Day 3: The next activity we began together was ABC Order. We began this as a whole-class because I wanted to demonstrate several strategies that could help or hinder their success in this activity. For example, I showed that if I started gluing down the words before I had read through them all, I might miss a word and then have to either peel off the words or draw arrows to the correct spot. This was a nice tie-in with our Habit #2 of the 7 Habits: Begin with the end in mind. We talked about how we could cut out each word and plan it out before gluing them down, or even number in pencil on the word cards, erasing if we get one wrong, etc.

We then split back up into our table groups and began working on this activity. I had the same routine as before for when they finished up: Come show me, I will check over it and if it's a-ok, they can work on their word search. It was either Day 3 or Day 4 that I also introduced some of my higher kids to the "Making Words" center with the letter cards. I allowed them the choice between the two and they could work someplace comfortable in the room (rug, round table, etc.) as they completed these activities.

Day 4: This was the final day we worked on the packet activities and we did the hardest of the three: Parts of Speech Sort. We began by brainstorming some examples of nouns, verbs, and adjectives and adding them to an anchor chart that they could refer back to throughout the lesson. We also discussed how some words, like "grade" could be both a noun and a verb and how they would need to justify where they placed the word by using it in a sentence, etc.

I'm glad I kept this for the very end because it was the activity that required the most teacher interaction for some kids. Because we had been working in Word Work for the week, most kids were very familiar with the words and the requirements, so it freed me up to work more closely with some of my strugglers. I encouraged them to try sorting the words they knew and keep unknown word in a pile for when I came around to visit. We could then work on the pile together and I could also watch their strategies for the known words during this time.

Day 5: This was Friday for us, so I allowed it to be a "catch up" day since the Parts of Speech Sort was a longer minilesson and several kids needed more time to finish it up. Early finishers worked on the word search and the Making Words center and I worked with the strugglers from yesterday to see how they did on day two of this type of work.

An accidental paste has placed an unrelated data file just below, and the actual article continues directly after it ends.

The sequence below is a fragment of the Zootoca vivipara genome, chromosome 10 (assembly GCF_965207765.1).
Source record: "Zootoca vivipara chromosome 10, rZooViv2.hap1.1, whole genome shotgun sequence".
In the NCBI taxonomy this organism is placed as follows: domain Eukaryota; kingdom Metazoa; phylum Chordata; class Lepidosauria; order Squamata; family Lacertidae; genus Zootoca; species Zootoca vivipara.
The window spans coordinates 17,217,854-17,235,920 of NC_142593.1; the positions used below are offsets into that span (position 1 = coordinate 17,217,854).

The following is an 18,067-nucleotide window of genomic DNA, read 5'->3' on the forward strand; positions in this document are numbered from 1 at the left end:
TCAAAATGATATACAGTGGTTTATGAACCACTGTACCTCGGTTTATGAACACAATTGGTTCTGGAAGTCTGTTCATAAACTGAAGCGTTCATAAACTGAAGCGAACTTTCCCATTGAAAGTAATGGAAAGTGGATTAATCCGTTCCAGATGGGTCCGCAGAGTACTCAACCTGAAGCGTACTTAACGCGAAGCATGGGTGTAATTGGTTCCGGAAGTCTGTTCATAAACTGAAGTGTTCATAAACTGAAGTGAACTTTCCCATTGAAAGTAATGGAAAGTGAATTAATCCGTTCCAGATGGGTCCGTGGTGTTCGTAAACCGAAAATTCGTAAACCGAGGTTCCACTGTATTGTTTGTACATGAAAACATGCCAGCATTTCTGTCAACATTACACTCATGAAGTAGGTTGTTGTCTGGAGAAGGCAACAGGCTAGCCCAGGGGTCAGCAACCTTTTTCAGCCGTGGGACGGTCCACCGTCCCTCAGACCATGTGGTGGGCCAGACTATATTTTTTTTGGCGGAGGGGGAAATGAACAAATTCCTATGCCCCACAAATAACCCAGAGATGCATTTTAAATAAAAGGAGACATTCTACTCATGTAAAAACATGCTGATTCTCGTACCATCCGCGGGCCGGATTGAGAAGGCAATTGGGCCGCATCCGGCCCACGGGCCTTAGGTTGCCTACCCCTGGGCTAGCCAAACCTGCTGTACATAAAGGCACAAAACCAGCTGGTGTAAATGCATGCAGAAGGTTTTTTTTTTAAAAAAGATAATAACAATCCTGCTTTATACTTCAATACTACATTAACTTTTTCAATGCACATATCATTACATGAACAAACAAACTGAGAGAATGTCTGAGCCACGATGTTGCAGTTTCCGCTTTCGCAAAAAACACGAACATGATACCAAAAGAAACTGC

It did take a full week to get through this packet, but I am so glad I took the time to work through it with them! I now have much greater confidence that they know and understand the pieces and parts required as well as confidence in their ability to work as a team! The next packet they will see will be our Autumn is in the Air Word Work, which also contains some additional center activities, and I am already breathing easier that much of the expectations will be routine!

Our Week 2 {this week} consists of introducing my permanent Word Work Centers (Word Worth, Place Value, Stamps, etc.). Check back soon to see how I am launching that, along with Read to Self time in our class!


  1. How do you structure readers workshop and daily five in your class? How much time do you give for each?

  2. Most children love word search because they love the challenge. I can see how accomplished they look once they're done with it. Thanks for sharing your 'Word Work Week'. It seems that your students got so busy. :)

  3. I own several of your word work products: Stone Fox, New Year, Word Worth, and Place Value Spelling with hundred AND thousands. I love all of them. I enjoyed reading about how you introduce your centers. Thanks!
    Laughter and Consistency